Alfred Jacob Miller (1810-1874)
We motored down to Indianapolis last weekend to get our first look at the Eiteljorg Museum. (it was built 20 years ago -- but it took me a while to find it)
I haven't been a big fan of this genre. It seems to exemplify the fantasies of either the Walter Mitty's or the great tycoons of our world.
But it's never too late to change your mind!
So here's a few of my favorites from the Eiteljorg collection - beginning with the above sweet, dreamy fantasy of the noble savage. It's hard to believe that Miller actually traveled out to the Rocky Mountains in the early 19th century, and met some actual Indians.
Henry Farny (1847 - 1916)
Now this feels like real Indian - or at least how a pale-face would feel when he met one in the wilderness -- i.e. a bit uneasy.
Since Farny lived in Cincinnati, I grew up seeing this scary piece in the local museum.
Robert Henri (1865-1929)
I'm something of a fan of this painter who wrote "The Art Spirit" - but Americans do not need any more opportunities to feel sentimental.
Marsden Hartley (1877-1943)
Apparently Hartley went to New Mexico in 1918 as "an American discovering America", but came back a year later in flight from the "society of cheap artists"
(perhaps he wasn't invited over for dinner?)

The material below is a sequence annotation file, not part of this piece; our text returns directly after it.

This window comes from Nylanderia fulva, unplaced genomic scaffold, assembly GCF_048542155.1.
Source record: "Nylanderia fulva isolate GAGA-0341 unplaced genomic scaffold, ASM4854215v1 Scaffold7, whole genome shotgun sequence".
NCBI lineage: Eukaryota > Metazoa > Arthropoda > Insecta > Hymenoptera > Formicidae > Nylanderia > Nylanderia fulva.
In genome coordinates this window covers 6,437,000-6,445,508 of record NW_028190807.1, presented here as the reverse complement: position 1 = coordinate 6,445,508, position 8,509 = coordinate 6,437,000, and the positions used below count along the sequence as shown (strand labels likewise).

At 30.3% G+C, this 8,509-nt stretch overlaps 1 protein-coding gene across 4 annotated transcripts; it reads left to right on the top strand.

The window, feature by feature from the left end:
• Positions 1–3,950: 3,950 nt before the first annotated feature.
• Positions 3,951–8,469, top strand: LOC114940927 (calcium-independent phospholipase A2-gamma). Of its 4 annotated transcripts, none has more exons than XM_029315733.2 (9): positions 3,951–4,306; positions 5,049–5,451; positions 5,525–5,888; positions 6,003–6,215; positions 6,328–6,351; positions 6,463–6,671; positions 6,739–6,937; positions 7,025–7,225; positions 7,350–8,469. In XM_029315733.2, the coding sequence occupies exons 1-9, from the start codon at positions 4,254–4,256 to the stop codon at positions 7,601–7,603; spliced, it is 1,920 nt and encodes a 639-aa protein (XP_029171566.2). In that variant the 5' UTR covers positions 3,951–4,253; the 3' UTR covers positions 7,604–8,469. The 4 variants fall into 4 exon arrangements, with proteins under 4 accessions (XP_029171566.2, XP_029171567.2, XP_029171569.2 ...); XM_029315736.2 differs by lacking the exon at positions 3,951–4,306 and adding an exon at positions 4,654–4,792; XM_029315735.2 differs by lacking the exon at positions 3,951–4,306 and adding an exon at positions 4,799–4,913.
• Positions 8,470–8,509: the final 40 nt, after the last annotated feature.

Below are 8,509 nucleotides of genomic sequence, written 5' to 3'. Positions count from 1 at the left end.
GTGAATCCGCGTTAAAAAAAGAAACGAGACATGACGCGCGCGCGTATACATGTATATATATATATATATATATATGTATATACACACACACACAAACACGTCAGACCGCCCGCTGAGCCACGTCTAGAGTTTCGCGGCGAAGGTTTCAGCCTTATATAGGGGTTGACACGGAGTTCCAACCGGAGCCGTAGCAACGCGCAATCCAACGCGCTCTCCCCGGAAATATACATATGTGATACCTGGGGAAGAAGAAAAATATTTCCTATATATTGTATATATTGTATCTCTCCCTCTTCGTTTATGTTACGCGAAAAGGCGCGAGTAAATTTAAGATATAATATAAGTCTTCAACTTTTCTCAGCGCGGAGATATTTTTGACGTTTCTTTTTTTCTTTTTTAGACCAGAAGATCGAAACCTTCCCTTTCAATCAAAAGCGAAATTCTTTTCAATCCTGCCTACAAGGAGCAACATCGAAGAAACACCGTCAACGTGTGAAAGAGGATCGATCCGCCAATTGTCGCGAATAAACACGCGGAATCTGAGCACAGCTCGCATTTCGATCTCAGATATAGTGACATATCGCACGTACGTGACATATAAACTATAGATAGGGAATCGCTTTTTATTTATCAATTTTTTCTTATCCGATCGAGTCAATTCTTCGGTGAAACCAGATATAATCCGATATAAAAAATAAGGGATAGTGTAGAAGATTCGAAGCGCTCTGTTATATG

You can feel his discomfort in the above painting, done after he returned.
(perhaps he was staying too close to Roswell)
Georgia O'Keefe (1887-1986)
So many of her paintings, like this one, seem to be an opportunity to ponder the intricacies of the female genitalia. Which is fine with me. This was a beautiful painting, one of my favorites in the museum.
Here's her take on the local architecture.
Victor Higgins (1884-1949)
And here's a version done by a Chicago painter who quit my art club in 1915 to move out to Taos and make scenic pictures for the folks back home.
It feels a bit more like a travel poster for the railroads.
Abiquiu Country, 1940
This scene really feels dry and hot - presumably it was done plein air.
Palo Duro, 1923
Corn and Mountain, 1916
Here's another Chicago painter who went to Taos.
Rather than creating a pleasing fantasy, he seems more intent on making a painting in response to how this world appeared to him.
Corn Picker, 1915
Going to the Water Hole, Santa Clara
E. Martin Hennings
Indians in the Sage
And here is yet another Chicagoan
E. Martin Hennings
Randall Davey (1887-1964)
Davey was a protege of Robert Henri, but he certainly developed his own, bodacious vision of contemporary life.
William Acheff is one of the leading contemporary artists in this genre -- and I can see why.